Training your dog to give or “drop” its toy means teaching your dog to let go of whatever is in its jaw when he receives a verbal signal. The release command is very important in your dog’s education. This can be used to protect him when he has something dangerous in his face. But, it also serves to be able to play together. So you can play pull games safely. Some dogs can be more stubborn, so be patient and persistent. The idea is that for the dog, “Giving up is winning!” But it is also a matter of trust.
Why is this command difficult?
Most dogs who don’t give their toy on their own do so because they don’t trust humans. In fact, the dog generally associates our intervention on a toy like a steal. There is nothing to gain from it and it is frustrating! So why should he give it to us for our beautiful eyes?
In addition, our human consistency often means that when we wanted to recover a toy:
• We argued over the dog • We shouted • We ran after the dog • We stopped the game • We played the wrong way so we hurt ourselves • Etc.
A dog is far from being stupid and above all he is an opportunist. If we want him to associate us with a playmate and not a thief, we’re going to have to prove to him that he can give us the object. There are several exercises that can help build confidence in us. First of all, prepare several types of treats (from a simple croquette to minced steak), several toys, some of which (if possible) will be exactly the same. Choose toys that you can easily hold in your hand (such as rope toys, sausages), even if the dog has it in the mouth.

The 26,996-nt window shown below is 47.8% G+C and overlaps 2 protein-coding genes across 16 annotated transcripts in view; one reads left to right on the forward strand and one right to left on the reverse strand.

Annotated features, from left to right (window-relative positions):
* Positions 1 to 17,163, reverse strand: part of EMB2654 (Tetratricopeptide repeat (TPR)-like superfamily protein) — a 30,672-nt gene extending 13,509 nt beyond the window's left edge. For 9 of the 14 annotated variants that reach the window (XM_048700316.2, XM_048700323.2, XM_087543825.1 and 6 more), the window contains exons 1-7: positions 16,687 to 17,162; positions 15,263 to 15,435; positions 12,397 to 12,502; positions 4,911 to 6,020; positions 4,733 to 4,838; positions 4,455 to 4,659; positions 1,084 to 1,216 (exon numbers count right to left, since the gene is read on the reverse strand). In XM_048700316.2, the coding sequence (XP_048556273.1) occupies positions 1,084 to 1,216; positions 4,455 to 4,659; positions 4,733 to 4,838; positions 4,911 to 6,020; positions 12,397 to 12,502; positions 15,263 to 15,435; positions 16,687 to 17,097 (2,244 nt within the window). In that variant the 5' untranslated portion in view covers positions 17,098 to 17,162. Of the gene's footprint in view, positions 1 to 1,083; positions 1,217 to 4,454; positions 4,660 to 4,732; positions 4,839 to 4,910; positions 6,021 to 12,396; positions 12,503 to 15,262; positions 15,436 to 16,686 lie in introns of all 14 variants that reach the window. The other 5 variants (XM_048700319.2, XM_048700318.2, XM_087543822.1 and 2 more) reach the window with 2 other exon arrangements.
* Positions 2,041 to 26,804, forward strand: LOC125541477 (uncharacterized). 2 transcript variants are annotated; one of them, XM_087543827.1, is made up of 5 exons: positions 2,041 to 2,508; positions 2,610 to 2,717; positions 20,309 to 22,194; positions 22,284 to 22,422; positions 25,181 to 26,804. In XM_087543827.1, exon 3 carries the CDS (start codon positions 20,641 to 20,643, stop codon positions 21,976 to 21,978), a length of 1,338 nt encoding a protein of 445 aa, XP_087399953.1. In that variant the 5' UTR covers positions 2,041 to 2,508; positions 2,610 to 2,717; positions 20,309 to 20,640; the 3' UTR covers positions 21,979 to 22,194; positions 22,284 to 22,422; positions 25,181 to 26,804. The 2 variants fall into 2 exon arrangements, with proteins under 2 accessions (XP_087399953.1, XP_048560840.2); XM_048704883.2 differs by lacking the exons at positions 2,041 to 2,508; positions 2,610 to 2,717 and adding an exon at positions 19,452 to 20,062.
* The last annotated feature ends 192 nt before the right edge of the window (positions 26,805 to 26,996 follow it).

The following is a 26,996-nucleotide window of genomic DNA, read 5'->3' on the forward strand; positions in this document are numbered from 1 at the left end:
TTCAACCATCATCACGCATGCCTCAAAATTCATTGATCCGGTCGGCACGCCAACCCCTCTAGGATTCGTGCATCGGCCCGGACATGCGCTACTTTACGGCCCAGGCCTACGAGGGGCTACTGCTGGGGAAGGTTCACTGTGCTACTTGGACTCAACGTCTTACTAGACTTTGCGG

Learning how to play with your dog is part of our Canidelite training courses
Step 1: Take the toy
At the first step it is better to avoid choosing dog’s favorite toy, because it will probably be less inclined to leave it. Show him any toy and say “take”. Choose a word, which will always be the same and which will mean “we start the game so take it”.
When presenting this toy, please feel free to put yourself in the playing position. That is, slightly bent over and your knees bent. When you shake the toy, use wide, but not abrupt, movements left to right (and vice versa) or back and forth. But, never use up and down movements, as this will damage your dog’s neck and other areas. The dog isn’t cut out for moving up and down, it can really hurt him. Don’t lift it off the ground either.
First solution: Trade the toy for food
Don’t wait for your dog to get too aroused if you are not sure that you are controlling his arousal. Before picking up the toy, get into an upright position. This shows the dog that you don’t want to play anymore or at least that you want to take a break.
While the toy is in your dog’s mouth, present him a treat in front of the nose. As soon as your dog releases the toy, give him the treat. Repeat these steps a few times until you feel your dog anticipating by letting go of the toy as soon as you stand up.
Some dogs need a strong motivation to drop their toy for treat.
Solution 2: Teach him to trade for a toy of the same value
The other solution is that when you sit up, you stop moving the toy that is in your dog’s mouth. Without letting go of the first toy, you offer with your other hand, another toy that will move him a lot.